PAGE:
Interestingly, I had a similar issue when I was trying to find if my wind indicator was correct.  I had not set the updraft coefficient to zero when the boat was dead into the wind (no sails up).  I changed the code to zero out the updraft coefficient at shallow wind angles.  But I had not thought about leeway in current.

Thanks for pointing that out.

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@The Smokester Today I went out and did another set of measurements.  First, I learned that the tidal current is not uniform enough to get anything useful from a circle.  I did and X pattern again but this time I noted the location of the cross and used data 30 seconds plus or minus from that location. I averaged the data and plotted each point in a different color on a polar plot of current.  I also went out at max current.  That was a successful change as the current was constant across the hour of my test.  I was able to adjust the EW and NS current readings to agree internally but they did not agree with each other.  By that I eman E and W and E agreed and N and S and N agreed.  I added a correction factor the the heading of -2.5 sin(heading) and that got all 6 points within one square 0.1 knot on a side.  My conclusion is that the TackTick compass calibration was off by a tad so I just put the correction into the RaceBox.  This correction is analogous to turning the magnet adjustment on a traditional compass.  I turned leeway off.  I look forward to going out again at max current and verifying these new values.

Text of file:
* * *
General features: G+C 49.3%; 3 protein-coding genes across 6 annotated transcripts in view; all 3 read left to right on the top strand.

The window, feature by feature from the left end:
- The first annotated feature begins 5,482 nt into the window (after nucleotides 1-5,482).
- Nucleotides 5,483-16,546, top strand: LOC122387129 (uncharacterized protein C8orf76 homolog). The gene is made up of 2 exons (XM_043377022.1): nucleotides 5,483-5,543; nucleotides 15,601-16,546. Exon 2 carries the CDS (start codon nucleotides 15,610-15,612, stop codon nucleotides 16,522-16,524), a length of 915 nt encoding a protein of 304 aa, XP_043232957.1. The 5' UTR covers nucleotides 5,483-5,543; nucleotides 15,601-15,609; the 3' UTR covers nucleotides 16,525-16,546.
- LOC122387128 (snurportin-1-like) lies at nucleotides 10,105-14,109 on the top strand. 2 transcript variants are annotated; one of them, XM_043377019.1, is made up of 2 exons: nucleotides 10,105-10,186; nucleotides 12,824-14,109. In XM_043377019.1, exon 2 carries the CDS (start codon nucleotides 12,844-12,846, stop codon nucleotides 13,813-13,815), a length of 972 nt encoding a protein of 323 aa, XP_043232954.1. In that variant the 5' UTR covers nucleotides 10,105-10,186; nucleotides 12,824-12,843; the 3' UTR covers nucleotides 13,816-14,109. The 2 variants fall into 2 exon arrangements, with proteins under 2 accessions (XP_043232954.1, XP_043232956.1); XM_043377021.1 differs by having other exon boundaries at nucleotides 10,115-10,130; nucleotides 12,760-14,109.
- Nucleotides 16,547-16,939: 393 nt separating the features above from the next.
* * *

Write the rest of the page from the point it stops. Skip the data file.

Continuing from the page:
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There's a very easy way to get the ego-motion (e.g. boatspeed) for dubins carts (e.g. boats) in moving vector fields (e.g. water currents). Check out IMU Wind Estimation (Theory) by William Premerlani, https://drive.google.com/file/d/0ByvTkVQo3tqXVzBYQUZicUNvbEE/view. I had great success implementing the airspeed estimator part of this with OpenPilot and Tau Labs, two drone autopilots I was involved with before getting into sailing. It was a very reliable estimator, albeit noisy.